Blog Archives

Power Plant

Here’s another view of the snowy morning from last week, with steam rising off the power plant over there on the horizon.

Interesting things about the power plant:

  • It is the largest natural gas fired power plant in Texas.
  • The plant uses 3 million to 5 million gallons of recycled water (treated sewage effluent) from the City of Lubbock each day for cooling and other vital plant purposes. Use of the sewage effluent helps save fresh water for other uses. Also it is a zero discharge plant, which means no process waters leave the site. Cooling water from the plant is reused for irrigating grass and forage on nearby farmland.

And so ends Utility Education Day here at One Day | One Image. Thanks for being here.

Lubbock County, Texas
photographed 1.11.2020

the pole remembers what it used to be

I want to think that utility pole, planted behind the tree, spends its time remembering its own leafy glory days.

Lubbock County, Texas
photographed 1.11.2020

Snow Morning

A little bit of overnight snow made Saturday morning look a lot different than the morning before. But by the middle of the day, the snow was gone.

Which reminds me, when we were in Minnesota last fall the main topic of conversation among the locals was Winter. (They capitalized it when they spoke the word. I could tell.) One man told us that a few winters ago there was “too much snow” to use a snowmobile. There’s almost nothing in that sentence that makes any kind of sense to me.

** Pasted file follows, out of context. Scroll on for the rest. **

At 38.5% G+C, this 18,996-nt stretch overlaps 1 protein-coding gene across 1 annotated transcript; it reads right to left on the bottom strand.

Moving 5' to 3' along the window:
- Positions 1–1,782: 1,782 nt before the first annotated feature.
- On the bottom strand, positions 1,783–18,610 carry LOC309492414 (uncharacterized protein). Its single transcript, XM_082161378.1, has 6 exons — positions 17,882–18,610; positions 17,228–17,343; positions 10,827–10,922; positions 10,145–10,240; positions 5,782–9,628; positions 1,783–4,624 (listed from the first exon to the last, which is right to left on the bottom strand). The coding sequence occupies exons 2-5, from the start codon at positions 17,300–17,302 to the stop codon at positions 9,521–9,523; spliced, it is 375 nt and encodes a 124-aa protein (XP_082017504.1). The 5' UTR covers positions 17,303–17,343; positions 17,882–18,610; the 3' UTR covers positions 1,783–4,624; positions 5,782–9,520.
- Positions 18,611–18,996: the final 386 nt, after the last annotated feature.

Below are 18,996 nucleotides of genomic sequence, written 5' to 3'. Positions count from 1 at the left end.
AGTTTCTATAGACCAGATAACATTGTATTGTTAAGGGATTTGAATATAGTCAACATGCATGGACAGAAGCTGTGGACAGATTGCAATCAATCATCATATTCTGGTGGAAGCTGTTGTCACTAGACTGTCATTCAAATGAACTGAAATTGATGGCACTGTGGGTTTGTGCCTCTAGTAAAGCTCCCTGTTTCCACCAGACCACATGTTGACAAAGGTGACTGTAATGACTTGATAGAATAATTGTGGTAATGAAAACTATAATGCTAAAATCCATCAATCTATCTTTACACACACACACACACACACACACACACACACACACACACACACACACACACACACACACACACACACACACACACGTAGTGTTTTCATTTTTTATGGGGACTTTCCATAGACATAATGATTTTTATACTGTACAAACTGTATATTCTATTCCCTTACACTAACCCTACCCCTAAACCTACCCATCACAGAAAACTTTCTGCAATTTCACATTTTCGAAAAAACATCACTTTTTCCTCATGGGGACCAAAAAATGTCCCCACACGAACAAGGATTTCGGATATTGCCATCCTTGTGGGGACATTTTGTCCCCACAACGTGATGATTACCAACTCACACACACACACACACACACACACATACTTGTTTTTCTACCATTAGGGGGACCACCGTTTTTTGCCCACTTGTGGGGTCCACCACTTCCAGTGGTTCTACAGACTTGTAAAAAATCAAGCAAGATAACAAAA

Sadly, this lovely bit of snow turned tragic: about the same time I was making this image, a driver lost control of her vehicle and ran into a group of first responders who were on the scene of earlier accidents. Two of the first responders were killed and the other one is still hospitalized. The first funeral is today; our whole city is in shock over what happened. That doesn’t have anything to do with this photo, but it’s been on my mind this week.

Lubbock County, Texas
photographed 1.11.2020

Municipal Government

Here are some trash receptacles. And the Mobeetie City Hall. There’s a sign taped to the door at City Hall, giving a short list of contact numbers. You can reach the Bill Umsted, the city manager, or Bobbie Walker, the mayor. But if you need to reach offices of the City of Mobeetie, you’ll get an answering machine. That’s what the sign says.

Mobeetie, Texas
photographed 12.27.2019

Church + Bell (with windows)

I’ve only been to Mobeetie a couple of times. The time before this was about thirty years ago when I went with my parents for some kind of an important church event (An anniversary of some sort? I can’t remember any more.) and this trip last month. Both visits were on cold days, with low clouds and mist and drizzle. I am having a hard time even imagining this town with sunshine and leaves on trees – it’s lodged in my mind as a gray place, and a summer trip there may not even make that image evaporate.

Mobeetie, Texas
photographed 12.27.2019

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